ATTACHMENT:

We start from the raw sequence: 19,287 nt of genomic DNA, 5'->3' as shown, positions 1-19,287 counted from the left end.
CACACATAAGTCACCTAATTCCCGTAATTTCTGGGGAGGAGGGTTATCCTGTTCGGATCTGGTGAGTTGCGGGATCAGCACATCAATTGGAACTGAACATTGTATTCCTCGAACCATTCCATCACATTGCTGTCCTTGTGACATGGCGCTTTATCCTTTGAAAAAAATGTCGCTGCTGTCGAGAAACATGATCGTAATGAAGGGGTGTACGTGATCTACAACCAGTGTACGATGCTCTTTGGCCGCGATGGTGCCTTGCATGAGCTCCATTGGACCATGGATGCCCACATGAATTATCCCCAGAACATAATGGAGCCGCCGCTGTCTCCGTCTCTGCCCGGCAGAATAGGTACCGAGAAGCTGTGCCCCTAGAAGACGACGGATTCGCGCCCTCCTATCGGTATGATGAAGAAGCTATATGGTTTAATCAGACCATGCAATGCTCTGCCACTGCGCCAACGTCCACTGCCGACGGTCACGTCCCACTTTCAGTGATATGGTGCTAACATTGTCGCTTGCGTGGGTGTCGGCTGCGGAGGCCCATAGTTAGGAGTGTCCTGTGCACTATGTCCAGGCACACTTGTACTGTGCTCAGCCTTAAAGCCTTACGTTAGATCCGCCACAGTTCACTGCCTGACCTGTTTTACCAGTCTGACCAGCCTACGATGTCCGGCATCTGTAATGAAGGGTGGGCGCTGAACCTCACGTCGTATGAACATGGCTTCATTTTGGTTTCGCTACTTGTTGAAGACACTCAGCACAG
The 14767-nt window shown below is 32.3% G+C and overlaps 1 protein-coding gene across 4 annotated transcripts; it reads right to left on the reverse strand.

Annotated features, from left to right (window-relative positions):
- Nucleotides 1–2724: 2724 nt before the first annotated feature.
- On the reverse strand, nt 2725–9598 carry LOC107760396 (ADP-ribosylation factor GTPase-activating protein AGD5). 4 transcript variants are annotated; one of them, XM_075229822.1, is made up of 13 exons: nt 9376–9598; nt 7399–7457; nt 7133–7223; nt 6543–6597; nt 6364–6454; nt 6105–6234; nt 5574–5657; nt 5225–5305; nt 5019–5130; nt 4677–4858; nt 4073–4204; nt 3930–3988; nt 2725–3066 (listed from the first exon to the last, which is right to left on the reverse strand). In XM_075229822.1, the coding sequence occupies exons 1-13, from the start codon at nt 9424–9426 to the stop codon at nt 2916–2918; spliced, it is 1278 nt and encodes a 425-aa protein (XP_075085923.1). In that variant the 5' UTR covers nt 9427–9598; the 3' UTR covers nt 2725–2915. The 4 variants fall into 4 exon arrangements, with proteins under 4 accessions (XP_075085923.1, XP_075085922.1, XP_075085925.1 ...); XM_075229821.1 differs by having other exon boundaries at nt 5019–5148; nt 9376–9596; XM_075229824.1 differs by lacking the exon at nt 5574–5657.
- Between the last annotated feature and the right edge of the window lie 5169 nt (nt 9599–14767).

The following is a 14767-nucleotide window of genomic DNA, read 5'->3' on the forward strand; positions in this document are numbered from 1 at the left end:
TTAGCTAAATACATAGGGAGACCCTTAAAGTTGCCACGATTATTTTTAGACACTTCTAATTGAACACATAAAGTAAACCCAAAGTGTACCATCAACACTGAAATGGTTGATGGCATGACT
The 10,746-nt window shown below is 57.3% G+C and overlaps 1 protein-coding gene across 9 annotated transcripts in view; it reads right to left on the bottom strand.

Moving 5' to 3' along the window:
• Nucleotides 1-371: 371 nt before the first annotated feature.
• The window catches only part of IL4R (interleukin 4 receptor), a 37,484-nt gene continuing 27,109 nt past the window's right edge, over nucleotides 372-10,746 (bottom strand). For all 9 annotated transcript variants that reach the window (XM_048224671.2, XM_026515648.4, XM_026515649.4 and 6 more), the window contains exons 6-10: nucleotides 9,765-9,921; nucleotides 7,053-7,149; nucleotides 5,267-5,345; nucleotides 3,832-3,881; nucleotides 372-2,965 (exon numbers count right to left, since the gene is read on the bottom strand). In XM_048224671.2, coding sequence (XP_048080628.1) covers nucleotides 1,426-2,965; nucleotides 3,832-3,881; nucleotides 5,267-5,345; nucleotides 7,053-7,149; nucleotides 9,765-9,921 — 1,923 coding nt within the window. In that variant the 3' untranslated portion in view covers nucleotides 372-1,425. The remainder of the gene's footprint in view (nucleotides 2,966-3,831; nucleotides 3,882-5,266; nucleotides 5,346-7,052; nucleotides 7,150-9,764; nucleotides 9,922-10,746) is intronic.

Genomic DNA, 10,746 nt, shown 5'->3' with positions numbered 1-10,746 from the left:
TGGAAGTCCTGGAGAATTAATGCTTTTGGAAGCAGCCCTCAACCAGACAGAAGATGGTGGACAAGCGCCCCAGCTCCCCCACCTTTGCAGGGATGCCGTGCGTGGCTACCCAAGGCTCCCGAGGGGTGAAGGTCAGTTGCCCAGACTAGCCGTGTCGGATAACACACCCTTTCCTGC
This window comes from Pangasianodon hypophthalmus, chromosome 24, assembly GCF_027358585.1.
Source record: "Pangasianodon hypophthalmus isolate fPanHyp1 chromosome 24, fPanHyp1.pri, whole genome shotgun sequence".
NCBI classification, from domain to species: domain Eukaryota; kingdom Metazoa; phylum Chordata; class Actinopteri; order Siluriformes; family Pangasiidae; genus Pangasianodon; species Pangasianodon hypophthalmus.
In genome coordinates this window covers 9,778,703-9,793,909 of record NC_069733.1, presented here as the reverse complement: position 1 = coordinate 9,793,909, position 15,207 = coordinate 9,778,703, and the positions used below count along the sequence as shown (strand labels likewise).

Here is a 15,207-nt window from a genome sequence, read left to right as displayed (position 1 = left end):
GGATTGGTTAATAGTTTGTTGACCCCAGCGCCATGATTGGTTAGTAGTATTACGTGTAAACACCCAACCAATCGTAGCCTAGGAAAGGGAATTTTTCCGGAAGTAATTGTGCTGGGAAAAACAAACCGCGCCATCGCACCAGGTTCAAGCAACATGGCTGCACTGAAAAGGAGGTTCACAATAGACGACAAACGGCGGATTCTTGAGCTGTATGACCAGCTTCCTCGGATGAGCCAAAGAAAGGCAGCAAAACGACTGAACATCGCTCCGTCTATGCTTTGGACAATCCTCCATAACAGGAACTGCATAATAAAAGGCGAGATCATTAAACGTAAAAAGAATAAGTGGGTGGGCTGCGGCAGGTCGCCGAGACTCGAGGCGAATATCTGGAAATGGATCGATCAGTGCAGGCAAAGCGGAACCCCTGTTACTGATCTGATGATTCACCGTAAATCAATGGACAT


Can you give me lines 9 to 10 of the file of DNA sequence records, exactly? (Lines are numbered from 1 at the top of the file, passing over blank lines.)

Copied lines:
TTAGCTAAATACATAGGGAGACCCTTAAAGTTGCCACGATTATTTTTAGACACTTCTAATTGAACACATAAAGTAAACCCAAAGTGTACCATCAACACTGAAATGGTTGATGGCATGACT
The 10,746-nt window shown below is 57.3% G+C and overlaps 1 protein-coding gene across 9 annotated transcripts in view; it reads right to left on the bottom strand.